Hilbert's program


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In mathematics, Hilbert's program, formulated by German mathematician David Hilbert in the early part of the 20th century, was a proposed solution to the foundational crisis of mathematics, when early attempts to clarify the foundations of mathematics were found to suffer from paradoxes and inconsistencies. As a solution, Hilbert proposed to ground all existing theories to a finite, complete set of axioms, and provide a proof that these axioms were consistent. Hilbert proposed that the consistency of more complicated systems, such as real analysis, could be proven in terms of simpler systems. Ultimately, the consistency of all of mathematics could be reduced to basic arithmetic. Gödel's incompleteness theorems, published in 1931, showed that Hilbert's program was unattainable for key areas of mathematics.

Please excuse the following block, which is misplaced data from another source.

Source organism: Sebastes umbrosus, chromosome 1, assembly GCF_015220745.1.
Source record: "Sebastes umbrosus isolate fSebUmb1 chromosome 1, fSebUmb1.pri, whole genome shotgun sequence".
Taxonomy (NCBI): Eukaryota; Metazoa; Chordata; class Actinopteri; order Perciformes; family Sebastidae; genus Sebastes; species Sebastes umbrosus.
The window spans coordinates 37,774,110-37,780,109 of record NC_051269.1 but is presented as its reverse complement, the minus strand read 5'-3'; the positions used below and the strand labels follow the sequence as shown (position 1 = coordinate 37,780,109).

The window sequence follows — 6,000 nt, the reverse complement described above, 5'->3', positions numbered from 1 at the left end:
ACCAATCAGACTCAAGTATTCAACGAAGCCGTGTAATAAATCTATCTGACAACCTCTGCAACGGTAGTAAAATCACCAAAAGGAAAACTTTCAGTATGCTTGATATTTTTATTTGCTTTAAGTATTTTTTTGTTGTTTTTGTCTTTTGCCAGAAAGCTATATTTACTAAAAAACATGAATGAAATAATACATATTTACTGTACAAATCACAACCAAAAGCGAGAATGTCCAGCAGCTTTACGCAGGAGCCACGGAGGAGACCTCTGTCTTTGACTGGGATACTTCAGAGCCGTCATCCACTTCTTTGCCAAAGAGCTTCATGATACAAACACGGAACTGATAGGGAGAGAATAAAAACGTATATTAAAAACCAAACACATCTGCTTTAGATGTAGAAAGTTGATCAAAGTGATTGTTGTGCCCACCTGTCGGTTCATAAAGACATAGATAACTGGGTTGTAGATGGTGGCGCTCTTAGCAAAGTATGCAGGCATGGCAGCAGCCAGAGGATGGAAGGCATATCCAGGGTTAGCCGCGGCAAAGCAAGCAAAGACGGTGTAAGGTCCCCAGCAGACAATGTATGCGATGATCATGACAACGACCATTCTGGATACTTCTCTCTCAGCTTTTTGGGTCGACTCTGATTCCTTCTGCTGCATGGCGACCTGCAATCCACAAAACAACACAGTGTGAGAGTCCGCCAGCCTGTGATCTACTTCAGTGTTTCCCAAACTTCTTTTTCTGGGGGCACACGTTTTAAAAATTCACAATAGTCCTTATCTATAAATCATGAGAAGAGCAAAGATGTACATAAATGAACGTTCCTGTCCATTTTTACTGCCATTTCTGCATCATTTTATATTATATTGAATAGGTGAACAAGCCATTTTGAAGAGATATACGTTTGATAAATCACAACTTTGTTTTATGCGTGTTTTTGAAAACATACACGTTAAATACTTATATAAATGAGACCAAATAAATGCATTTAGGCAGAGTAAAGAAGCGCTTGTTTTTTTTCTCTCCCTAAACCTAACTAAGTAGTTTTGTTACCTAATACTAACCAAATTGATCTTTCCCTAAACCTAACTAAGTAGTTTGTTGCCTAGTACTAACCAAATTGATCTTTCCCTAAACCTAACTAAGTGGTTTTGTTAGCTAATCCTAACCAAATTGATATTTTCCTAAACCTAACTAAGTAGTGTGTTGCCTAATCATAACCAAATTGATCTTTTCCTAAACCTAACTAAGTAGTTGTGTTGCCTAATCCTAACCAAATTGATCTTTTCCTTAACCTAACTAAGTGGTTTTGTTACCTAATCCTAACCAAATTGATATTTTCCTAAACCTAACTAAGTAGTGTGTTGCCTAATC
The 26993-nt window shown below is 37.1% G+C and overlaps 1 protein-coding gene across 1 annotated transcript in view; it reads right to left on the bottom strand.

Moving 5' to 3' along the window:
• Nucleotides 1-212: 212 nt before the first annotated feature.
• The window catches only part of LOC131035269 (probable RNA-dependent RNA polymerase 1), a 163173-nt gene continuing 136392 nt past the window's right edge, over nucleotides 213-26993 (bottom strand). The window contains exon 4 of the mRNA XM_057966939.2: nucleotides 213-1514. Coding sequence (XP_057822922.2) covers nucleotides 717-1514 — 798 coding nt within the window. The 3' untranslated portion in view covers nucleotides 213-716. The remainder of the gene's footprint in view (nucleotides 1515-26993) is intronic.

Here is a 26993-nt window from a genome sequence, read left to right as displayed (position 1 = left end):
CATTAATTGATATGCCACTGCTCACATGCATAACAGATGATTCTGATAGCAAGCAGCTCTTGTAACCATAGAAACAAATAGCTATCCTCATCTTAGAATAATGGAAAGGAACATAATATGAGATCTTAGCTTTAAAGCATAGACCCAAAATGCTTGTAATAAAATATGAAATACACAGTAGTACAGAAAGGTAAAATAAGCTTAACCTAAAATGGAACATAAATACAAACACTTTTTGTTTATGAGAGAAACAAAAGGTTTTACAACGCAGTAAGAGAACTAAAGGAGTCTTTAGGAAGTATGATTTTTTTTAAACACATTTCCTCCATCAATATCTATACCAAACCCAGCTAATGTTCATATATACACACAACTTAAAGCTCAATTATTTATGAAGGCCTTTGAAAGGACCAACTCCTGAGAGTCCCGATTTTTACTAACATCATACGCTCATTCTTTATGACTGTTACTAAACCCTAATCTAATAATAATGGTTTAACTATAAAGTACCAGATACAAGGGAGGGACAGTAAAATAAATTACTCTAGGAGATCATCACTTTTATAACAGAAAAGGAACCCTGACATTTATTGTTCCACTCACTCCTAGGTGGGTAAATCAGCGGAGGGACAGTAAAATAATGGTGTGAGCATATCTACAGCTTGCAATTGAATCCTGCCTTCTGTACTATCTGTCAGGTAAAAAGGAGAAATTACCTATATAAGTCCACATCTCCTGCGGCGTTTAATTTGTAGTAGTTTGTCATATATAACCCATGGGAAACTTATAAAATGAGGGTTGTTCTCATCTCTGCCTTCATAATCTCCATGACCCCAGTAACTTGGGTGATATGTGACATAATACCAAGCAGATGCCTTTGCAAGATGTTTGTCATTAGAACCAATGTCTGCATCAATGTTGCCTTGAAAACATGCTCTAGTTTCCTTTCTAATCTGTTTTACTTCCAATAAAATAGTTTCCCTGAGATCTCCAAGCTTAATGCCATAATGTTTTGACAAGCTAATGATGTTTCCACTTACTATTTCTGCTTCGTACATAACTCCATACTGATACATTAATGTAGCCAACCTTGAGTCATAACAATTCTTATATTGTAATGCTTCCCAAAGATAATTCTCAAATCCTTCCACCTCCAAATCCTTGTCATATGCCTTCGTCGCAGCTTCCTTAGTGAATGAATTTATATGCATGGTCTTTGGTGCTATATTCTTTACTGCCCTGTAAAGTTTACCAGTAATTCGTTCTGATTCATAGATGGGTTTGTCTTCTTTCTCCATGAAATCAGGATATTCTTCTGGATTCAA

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relates to Gödel's incompleteness theorems

Gödel's incompleteness theorems are two theorems of mathematical logic that demonstrate the inherent...


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is applicable to What Gödel Discovered

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In 1931, a 25-year-old Kurt Gödel wrote a proof that turned mathematics upside down. The implication...

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